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SAG-AFTRA rejects Hollywood studios’ ‘last, best and final’ offer


NEW YORK, NEW YORK – OCTOBER 31: Rebecca Damon joins SAG-AFTRA members on strike during Halloween on October 31, 2023 in New York City. The strike, which began on July 14, entered its 100th day on October 21st as the actors’ union and Hollywood studios and streamers failed to reach an agreement. (Photo by John Nacion/Getty Images)

John Nacion | Getty Images Entertainment | Getty Images

SAG-AFTRA actors aren’t totally on board with Hollywood studios’ latest labor agreement pitch.

The Screen Actors Guild-American Federation of Television and Radio Artists said there were still “several essential items” that they couldn’t agree with during their negotiations with the Alliance of Motion Picture and Television Producers, including artificial intelligence guidelines.

Studios put forth this “last, best and final offer” over the weekend, with top executives making clear that they would not make further concessions. SAG-AFTRA spent time Sunday and Monday evaluating the deal.

It is unclear if the AMPTP will return to the table to continue bargaining or if talks will officially shutdown.

Representatives from the AMPTP did not immediately respond to CNBC’s request for comment.

Hollywood actors initiated a work stoppage in mid-July as initial negotiations broke down with studios including Disney, Paramount, Universal, Netflix and Warner Bros. Discovery. They resumed talks for a short period of time in early October, but those broke down for several weeks.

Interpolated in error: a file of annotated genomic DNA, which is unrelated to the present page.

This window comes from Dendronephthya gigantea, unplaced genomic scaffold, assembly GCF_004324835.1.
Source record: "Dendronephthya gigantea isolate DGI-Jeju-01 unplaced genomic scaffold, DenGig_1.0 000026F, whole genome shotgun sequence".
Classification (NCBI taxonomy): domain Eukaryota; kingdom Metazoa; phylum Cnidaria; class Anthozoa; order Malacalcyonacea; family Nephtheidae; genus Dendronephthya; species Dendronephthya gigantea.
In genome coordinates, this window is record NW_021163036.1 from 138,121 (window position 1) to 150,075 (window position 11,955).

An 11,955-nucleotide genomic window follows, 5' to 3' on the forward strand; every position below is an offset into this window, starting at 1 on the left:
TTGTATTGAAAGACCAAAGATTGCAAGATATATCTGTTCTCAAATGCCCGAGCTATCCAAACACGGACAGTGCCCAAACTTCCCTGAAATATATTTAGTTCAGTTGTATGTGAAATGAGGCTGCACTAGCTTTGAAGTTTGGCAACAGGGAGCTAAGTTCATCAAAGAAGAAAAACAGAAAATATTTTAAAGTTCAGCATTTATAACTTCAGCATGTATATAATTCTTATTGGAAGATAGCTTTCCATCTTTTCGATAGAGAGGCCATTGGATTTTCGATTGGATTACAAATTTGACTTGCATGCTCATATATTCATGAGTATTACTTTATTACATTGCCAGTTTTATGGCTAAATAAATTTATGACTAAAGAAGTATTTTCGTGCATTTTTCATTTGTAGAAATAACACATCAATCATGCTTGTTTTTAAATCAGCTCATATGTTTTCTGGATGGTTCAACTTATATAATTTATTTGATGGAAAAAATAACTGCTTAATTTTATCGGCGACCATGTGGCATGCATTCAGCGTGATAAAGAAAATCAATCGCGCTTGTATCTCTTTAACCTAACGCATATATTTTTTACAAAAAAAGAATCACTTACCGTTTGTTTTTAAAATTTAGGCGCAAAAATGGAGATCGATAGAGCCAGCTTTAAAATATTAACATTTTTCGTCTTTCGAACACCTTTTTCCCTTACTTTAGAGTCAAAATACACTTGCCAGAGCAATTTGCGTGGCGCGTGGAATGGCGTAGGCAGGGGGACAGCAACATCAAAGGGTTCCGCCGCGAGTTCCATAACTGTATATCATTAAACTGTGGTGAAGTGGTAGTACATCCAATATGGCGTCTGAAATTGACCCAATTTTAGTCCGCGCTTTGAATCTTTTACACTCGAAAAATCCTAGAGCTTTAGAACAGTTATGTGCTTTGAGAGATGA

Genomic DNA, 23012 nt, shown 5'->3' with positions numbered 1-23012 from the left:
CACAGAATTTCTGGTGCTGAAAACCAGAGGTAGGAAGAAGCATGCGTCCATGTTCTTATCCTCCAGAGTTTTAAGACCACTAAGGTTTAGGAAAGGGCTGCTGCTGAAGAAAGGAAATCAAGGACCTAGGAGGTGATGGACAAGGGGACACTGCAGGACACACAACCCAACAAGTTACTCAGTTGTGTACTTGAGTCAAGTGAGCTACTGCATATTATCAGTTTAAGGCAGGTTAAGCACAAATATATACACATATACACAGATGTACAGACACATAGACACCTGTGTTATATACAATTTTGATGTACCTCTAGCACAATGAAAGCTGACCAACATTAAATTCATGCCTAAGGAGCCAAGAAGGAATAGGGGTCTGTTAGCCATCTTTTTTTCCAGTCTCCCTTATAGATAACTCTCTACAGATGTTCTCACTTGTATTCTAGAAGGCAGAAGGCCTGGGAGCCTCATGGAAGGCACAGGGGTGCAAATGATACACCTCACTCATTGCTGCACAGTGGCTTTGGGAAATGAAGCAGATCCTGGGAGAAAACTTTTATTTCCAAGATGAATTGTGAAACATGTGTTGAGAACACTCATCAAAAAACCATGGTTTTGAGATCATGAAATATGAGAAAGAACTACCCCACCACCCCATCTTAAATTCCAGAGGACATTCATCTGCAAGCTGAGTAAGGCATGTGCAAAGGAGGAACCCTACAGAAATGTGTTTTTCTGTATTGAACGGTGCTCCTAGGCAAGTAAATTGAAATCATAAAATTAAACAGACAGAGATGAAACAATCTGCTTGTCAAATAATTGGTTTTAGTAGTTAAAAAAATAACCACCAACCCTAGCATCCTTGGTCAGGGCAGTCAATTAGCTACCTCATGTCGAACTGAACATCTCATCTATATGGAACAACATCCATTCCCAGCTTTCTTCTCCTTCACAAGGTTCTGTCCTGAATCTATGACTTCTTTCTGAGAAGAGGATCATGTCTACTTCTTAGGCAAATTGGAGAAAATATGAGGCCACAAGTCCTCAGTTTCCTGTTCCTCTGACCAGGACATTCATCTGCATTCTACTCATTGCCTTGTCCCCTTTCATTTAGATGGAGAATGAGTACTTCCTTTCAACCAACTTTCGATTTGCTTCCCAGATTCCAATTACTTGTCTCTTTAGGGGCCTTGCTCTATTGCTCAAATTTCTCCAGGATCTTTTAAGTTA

Later in the month, talks resumed again, but so far, SAG-AFTRA and the AMPTP have been unable to reach a deal.

Television and film performers were looking to improve wages, working conditions, and health and pension benefits, as well as establish guardrails for the use of AI in future television and film productions. Additionally, the union sought more transparency from streaming services about viewership so that residual payments can be made equitable to linear TV.

The 116 day strike has disrupted marketing campaigns and prevented production from commencing on a significant portion of Hollywood’s film and television projects.

Disclosure: Comcast is the parent company of NBCUniversal and CNBC. NBCUniversal is a member of the Alliance of Motion Picture and Television Producers.



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